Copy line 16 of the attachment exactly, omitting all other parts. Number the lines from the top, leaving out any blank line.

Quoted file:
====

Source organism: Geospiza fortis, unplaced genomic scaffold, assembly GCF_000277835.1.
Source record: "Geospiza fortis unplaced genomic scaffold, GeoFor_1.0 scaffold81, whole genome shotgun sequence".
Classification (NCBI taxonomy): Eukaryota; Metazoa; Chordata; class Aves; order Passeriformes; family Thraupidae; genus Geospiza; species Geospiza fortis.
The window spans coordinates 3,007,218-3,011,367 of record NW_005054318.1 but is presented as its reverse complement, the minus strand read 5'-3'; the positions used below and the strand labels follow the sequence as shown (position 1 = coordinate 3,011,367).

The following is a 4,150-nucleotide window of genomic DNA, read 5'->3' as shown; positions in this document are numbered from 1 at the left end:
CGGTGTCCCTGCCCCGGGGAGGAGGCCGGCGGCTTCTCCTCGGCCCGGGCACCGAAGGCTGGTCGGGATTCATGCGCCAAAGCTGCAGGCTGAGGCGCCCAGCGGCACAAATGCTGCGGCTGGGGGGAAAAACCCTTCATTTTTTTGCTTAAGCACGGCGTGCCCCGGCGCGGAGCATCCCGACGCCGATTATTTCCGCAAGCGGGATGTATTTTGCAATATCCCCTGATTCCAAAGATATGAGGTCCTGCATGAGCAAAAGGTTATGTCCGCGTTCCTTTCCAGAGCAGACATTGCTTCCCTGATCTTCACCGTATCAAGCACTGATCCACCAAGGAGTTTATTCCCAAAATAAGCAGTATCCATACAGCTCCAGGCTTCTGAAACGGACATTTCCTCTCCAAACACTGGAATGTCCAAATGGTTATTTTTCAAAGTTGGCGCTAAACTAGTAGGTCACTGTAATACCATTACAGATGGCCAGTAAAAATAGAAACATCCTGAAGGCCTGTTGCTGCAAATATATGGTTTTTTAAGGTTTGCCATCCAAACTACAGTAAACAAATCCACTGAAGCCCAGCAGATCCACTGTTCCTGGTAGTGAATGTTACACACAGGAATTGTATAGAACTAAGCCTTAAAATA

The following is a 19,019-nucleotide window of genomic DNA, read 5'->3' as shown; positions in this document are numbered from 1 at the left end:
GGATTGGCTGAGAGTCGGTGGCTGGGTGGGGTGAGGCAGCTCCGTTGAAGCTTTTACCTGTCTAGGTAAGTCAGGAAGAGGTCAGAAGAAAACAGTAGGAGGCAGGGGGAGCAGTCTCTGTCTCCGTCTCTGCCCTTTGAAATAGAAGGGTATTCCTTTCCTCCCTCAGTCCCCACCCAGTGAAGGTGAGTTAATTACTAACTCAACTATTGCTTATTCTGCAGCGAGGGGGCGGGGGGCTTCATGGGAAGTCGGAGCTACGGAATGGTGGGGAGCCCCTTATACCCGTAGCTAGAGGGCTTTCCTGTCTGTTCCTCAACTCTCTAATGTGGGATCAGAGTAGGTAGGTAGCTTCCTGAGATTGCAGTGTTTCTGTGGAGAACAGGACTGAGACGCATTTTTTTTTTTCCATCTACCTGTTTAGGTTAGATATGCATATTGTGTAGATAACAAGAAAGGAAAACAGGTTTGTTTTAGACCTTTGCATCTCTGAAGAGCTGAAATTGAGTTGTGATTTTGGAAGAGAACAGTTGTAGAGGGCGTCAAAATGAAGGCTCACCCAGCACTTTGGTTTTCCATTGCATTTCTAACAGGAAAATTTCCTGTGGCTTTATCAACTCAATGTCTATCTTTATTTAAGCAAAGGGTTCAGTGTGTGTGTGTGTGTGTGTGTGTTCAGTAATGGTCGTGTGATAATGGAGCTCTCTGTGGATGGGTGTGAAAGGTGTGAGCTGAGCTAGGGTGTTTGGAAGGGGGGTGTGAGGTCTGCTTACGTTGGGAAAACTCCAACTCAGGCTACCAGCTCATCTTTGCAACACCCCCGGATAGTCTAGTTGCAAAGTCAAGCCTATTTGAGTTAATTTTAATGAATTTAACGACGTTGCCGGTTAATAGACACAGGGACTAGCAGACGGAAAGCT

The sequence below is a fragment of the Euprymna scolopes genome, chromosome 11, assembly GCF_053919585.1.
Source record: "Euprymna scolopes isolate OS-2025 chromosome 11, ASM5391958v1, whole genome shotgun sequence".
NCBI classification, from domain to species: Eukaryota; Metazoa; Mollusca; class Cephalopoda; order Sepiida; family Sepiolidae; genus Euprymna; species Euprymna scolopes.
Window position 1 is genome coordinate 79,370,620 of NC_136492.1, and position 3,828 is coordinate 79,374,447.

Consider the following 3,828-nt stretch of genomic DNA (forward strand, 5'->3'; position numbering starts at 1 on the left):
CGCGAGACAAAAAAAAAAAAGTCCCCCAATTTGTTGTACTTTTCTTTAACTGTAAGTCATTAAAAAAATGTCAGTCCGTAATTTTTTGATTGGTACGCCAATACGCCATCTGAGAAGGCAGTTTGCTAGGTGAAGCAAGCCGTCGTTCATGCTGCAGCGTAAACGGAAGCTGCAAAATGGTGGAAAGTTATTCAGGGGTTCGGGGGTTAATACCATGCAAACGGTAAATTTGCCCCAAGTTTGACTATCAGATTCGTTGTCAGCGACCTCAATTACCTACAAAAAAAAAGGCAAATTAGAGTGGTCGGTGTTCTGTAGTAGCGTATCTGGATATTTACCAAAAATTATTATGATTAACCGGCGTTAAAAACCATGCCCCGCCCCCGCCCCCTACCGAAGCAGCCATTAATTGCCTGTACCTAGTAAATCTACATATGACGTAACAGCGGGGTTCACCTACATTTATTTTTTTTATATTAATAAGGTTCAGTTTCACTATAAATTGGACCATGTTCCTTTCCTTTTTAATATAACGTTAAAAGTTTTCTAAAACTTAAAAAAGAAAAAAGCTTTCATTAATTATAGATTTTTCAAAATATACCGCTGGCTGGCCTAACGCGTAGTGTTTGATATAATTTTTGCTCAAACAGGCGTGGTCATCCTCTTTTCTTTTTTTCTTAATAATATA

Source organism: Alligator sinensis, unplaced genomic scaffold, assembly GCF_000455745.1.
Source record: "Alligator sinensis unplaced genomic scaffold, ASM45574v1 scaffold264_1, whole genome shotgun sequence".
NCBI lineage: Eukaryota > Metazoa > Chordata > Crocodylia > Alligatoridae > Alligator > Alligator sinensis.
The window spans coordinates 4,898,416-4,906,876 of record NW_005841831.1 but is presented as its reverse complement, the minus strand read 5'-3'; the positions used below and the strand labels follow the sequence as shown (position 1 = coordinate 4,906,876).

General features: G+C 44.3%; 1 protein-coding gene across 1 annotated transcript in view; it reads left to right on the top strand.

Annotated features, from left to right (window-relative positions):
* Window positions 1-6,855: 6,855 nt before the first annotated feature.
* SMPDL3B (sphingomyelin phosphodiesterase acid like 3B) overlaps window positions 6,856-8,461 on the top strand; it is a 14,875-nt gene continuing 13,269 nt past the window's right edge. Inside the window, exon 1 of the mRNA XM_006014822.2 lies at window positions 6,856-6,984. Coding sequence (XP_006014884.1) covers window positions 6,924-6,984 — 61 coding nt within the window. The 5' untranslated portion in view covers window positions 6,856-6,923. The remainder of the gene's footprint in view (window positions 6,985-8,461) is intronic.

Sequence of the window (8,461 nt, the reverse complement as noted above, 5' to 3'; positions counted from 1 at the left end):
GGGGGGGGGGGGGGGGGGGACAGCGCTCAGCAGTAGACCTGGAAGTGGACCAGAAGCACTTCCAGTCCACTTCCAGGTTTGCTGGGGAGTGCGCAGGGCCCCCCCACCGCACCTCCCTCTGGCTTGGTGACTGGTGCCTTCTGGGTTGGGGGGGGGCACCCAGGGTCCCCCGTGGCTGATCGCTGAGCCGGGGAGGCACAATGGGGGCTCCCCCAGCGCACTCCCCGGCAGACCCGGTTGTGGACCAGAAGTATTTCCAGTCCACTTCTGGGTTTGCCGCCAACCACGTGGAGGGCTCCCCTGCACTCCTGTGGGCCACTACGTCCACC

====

Source record: "Alligator sinensis unplaced genomic scaffold, ASM45574v1 scaffold264_1, whole genome shotgun sequence".